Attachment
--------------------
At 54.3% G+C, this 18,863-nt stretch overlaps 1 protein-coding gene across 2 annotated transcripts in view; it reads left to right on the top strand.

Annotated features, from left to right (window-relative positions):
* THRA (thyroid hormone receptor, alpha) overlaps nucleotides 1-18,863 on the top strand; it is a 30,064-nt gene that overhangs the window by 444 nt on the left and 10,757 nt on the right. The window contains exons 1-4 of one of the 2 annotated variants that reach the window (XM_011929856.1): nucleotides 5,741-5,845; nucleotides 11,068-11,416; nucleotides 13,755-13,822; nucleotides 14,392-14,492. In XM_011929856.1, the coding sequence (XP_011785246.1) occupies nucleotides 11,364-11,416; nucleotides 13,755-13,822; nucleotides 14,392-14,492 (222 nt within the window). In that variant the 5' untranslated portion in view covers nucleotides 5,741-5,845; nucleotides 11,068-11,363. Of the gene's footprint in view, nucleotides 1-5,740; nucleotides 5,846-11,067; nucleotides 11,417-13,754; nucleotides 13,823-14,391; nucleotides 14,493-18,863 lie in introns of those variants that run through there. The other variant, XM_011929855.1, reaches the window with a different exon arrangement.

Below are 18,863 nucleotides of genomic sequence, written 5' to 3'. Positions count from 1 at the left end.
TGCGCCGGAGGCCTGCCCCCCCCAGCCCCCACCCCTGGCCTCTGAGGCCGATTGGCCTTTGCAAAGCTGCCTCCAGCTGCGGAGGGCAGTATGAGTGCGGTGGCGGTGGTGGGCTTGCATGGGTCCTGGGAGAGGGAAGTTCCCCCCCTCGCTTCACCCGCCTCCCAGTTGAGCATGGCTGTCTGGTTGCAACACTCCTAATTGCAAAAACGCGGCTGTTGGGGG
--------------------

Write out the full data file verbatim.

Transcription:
At 54.3% G+C, this 18,863-nt stretch overlaps 1 protein-coding gene across 2 annotated transcripts in view; it reads left to right on the top strand.

Annotated features, from left to right (window-relative positions):
* THRA (thyroid hormone receptor, alpha) overlaps nucleotides 1-18,863 on the top strand; it is a 30,064-nt gene that overhangs the window by 444 nt on the left and 10,757 nt on the right. The window contains exons 1-4 of one of the 2 annotated variants that reach the window (XM_011929856.1): nucleotides 5,741-5,845; nucleotides 11,068-11,416; nucleotides 13,755-13,822; nucleotides 14,392-14,492. In XM_011929856.1, the coding sequence (XP_011785246.1) occupies nucleotides 11,364-11,416; nucleotides 13,755-13,822; nucleotides 14,392-14,492 (222 nt within the window). In that variant the 5' untranslated portion in view covers nucleotides 5,741-5,845; nucleotides 11,068-11,363. Of the gene's footprint in view, nucleotides 1-5,740; nucleotides 5,846-11,067; nucleotides 11,417-13,754; nucleotides 13,823-14,391; nucleotides 14,493-18,863 lie in introns of those variants that run through there. The other variant, XM_011929855.1, reaches the window with a different exon arrangement.

Below are 18,863 nucleotides of genomic sequence, written 5' to 3'. Positions count from 1 at the left end.
TGCGCCGGAGGCCTGCCCCCCCCAGCCCCCACCCCTGGCCTCTGAGGCCGATTGGCCTTTGCAAAGCTGCCTCCAGCTGCGGAGGGCAGTATGAGTGCGGTGGCGGTGGTGGGCTTGCATGGGTCCTGGGAGAGGGAAGTTCCCCCCCTCGCTTCACCCGCCTCCCAGTTGAGCATGGCTGTCTGGTTGCAACACTCCTAATTGCAAAAACGCGGCTGTTGGGGG